Over the next few days this new mismatched family got to know one another, they laughed, for some this was the first time in ages, for others it was just nice to know they could be themselves in the company of like minded buffoons.
In this time they watched Sven and his team come and go, muttering about Narnia this, Narnia that and how people would go simply mad for what they had discovered. But whilst Sven and the gang thought the gigantosaurus’ where just chilling minding their own business, they were actually squirrelling away tools and scraps of card all in preparation for “pimping” out their new home.
It was late the night before the “grand unveiling” as Sven had called it and the gaggle set to work.
“NO, No, don’t cut it like that!” Snapped Crunch, “let me do it, look my teeth can cut that much better.”
“Fine, you do that then, I will help Charles with the electrics for retro box.” Agreed Fredrick.
“I’ve got the electrics sorted!” Exclaimed Charles.
“And I’ve finishes snapping the card.” Crunch said smugly.
” Now alls we need is Christine to pull it all together!” purred Colin.
Then before their eyes Christine had used her many legs to pull the contraption together. And it was ready! They had built an old school disco light, that used the retro record box to spin. The results where simply hypnotic.
By the time the patchwork, giantosaurus, entourage finally managed to make their way back up the rabbit hole network they had gotten to know one another quite well and secretly were quite enjoying the like minded, quirky company. This was probably because they knew that at the surface they could go their separate ways. At least that is what they thought.
As they emerged it quickly became apparent that they were no longer where they started. It was starting to look like Sven may have planned this all along. No longer where they confronted by the leafy green forest they had been transported to, but instead a large white box where the floor was constructed from Fabric and a strange retro box on the floor.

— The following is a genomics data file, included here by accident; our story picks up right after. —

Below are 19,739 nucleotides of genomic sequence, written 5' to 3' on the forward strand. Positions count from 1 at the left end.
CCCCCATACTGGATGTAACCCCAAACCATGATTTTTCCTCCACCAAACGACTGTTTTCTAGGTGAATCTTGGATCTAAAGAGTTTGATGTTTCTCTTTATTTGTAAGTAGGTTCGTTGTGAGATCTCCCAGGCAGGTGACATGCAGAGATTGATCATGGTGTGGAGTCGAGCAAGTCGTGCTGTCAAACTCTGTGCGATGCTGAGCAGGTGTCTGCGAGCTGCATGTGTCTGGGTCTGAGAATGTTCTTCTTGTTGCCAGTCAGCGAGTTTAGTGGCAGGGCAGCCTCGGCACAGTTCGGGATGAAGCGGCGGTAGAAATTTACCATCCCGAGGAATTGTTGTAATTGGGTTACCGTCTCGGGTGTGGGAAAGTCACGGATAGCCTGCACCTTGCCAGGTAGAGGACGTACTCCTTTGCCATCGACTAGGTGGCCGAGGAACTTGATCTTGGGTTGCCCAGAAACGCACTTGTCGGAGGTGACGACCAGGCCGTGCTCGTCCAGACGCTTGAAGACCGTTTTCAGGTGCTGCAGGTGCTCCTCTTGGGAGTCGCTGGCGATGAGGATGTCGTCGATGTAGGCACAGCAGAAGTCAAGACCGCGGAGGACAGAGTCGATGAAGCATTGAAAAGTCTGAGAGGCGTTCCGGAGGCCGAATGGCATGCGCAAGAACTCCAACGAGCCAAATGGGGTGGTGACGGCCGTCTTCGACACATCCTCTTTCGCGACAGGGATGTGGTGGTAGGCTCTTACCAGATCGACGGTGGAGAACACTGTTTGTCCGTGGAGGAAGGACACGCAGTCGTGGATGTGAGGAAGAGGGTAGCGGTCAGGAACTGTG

“Sven, O, Sven!” Christine called, at least so she thought, she wasn’t to know that Sven couldn’t understand a word she was saying.
“Christine, I don’t know how to tell you this, but I don’t think he is coming back. I think this is where we are all supposed to be.” exclaimed Fredrick.
“What makes you say that Fred?” questioned the group all at once.
“The doors over there, they say N-A-R-N-I-A, I think this is where we were coming all along.” whispered Fredrick.
The gaggle of creations just stood and stared for a moment, before turning to one another with smiles on their faces. They knew exactly what they wanted to do here…
Mail art is a process via which you assume a new identity and send art through a secret contact list in the Royal Mail postal system. It is through Mail Art that I first began to experiment with textiles and their ability to provide a fun narrative or a childhood enjoyment. I recall when I was younger sitting in on stormy days making making puppets out of my dad’s socks, I realised that these would be relatively easy to send via post and fun to play with. As the correspondences grew and grew throughout the network I began to give the characters I created human qualities. Illness and instructions on how to care for them, allergies, favourite activities etc. I was fast to identify that this process was not just about the enjoyment of what I was producing but the method through which I was achieving it. Learning to use a sewing machine and planning how to create the desired creature became a fun time consuming act and I started to consider scale. What would happen if I made a giant sock rabbit? I hurried around gathering as many white socks as i could and started to form a giant sock rabbit with the added help of a little felt and some chicken wire to help it keep it’s shape and hey presto I had one giant, fully functional sock rabbit!
Whilst producing this giant I also continued to make the small toys too, but I had to figure out how to display all the mail art I had received. I decided to run with the theme of fun but to also consider the history of mail in transit. It soon dawned on me that carrier pigeon’s were my solution. However due to my disliking of the creatures I couldn’t get real ones so instead had to settle for some decoy pigeons rigged up with sound. I feel this added to the surreal experience my work offered as whilst these pigeons had all the features of their feather friends they would never be able to take flight.